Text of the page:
This thesis aims to study different analytical methods to model a squirrel cage induction motor, which should have minimal simulation time than the corresponding finite element method (FEM) based models. The purpose of doing so is to develop a model suitable to simulate all major faults and be used for advanced model-dependent fault diagnostic algorithms, such as parameters estimation and inverse problem theory. This thesis’s second key objective is to study various signal-processing techniques for their pros and cons to detect fault at the embryonic stage and investigate the entire current harmonic spectrum of induction motors both in transient and steady-state regions. Thus, the motor under healthy and broken rotor bar (BRB) conditions are simulated, and experimental measurements are investigated for validation. The dynamic d-q model with the inclusion of non-linear magnetization inductance was considered as a starting point. This model helps understand the machine's basic concepts because of its comprehensiveness and ability to produce compact equations, which can be used for drives as general and in observers and state estimators as particular. However, this model was found to be less suitable to simulate machine faults because of the considered approximations. To address the d-q model limitations, the winding function analysis (WFA) based model was prepared. In this model, the analytical equations to calculate various inductances, resistances, currents, fluxes, torque, and speed are derived for the motor under investigation. These equations were simulated in MATLAB, giving results near to the practical measurements. The model is suitable for implementing some faults, such as BRB and broken end rings. Still, the consideration of constant air gap makes it less ideal for the implementation of eccentricity and saturation-related faults. Moreover, the spatial harmonics, which are very important for fault diagnostics and sensor-less speed estimation, cannot be simulated. Those approximations can be reduced with Fourier summation of higher-order harmonics (winding) and Taylor series to include inverse air gap functions but at the cost of the self-defined number and amplitude of harmonics. To get more realistic results, the modified winding function analysis (MWFA) based model was prepared to ensure that all winding functions and air gap were defined as a function of stator and rotor individual and respective angles. The geometry of stator and rotor slots is considered to calculate the leakage inductances and various resistances. The self and mutual inductances between rotor and stator are computed with a stepping rotor. The results at each rotor position are saved in offline 3D lookup tables. During the online simulation, all pre-saved matrices are used as a rotor position function using the irindex value, and the performance parameters, such as currents, fluxes, torque, and speed, are calculated. The FEM and hybrid FEM-analytical models of the machine under investigation are prepared using commercial software to validate the results. The comparison of results shows an excellent agreement with a minimal simulation time and least ill-posedness for the proposed model compared to the corresponding FEM model. Both analytical and hybrid FEM-analytical models are divided into online, offline portions and compatible for the solution on cluster computation. Their division in the online and offline portions reduces the complexity and gives the model the freedom to simulate faults in the online portion without doing unnecessary offline calculations again. Moreover, the compatibility with cluster computation is excellent for exploiting distributed computational resources such as cloud computation, an integral part of industry 4.0 standards. Towards the signal processing side, the fast Fourier transform (FFT) and wavelet transform (WT) are used extensively to study the steady-state and transient regime signals. The infinite impulse response (IIR) based digital filters are used to improve the motor’s current spectrum’s legibility. In this way, the total harmonics are segregated according to their cause of production. Moreover, the spectrum of current simulated from the proposed model is compared with that simulated using the FEM model and the test rig measurements. The comparison is made until a wide bandwidth of frequencies for further validation of the proposed model. Moreover, the WFA based model is also investigated during the transient regime by doing the time-frequency analysis of the stator current. The recovered non-stationary signal’s pattern is in good agreement with the one obtained from the practical measurements. The specific fault-related pattern during the transient interval can further enhance the model’s effectiveness.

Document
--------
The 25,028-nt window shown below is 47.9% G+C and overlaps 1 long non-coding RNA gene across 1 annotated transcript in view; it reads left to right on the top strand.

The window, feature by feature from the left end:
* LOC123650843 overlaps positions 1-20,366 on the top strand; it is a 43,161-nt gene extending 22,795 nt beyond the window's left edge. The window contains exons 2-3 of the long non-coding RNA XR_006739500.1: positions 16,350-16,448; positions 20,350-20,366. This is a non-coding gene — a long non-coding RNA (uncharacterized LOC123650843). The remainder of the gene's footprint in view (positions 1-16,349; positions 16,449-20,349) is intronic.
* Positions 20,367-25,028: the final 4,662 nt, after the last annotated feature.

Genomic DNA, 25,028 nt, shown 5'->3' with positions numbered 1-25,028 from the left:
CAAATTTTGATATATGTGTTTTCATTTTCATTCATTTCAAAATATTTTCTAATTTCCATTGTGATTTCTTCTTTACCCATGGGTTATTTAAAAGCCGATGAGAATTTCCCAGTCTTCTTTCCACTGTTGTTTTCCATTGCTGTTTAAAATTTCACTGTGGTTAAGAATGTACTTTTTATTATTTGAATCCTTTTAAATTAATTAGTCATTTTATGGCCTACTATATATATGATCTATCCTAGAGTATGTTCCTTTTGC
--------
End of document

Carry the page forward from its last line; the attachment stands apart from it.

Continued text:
|Translated title of the contribution||Mathematical Modelling of Three Phase Squirrel Cage Induction Motor and Related Signal Processing for Fault Diagnostics|
|Print ISBNs||978-952-64-0427-1, 978-9949-83-726-7|
|Electronic ISBNs||978-952-64-0428-8, 978-9949-83-727-4|
|Publication status||Published - 2021|
|MoE publication type||G5 Doctoral dissertation (article)|
- electrical engineering
- mechanical engineering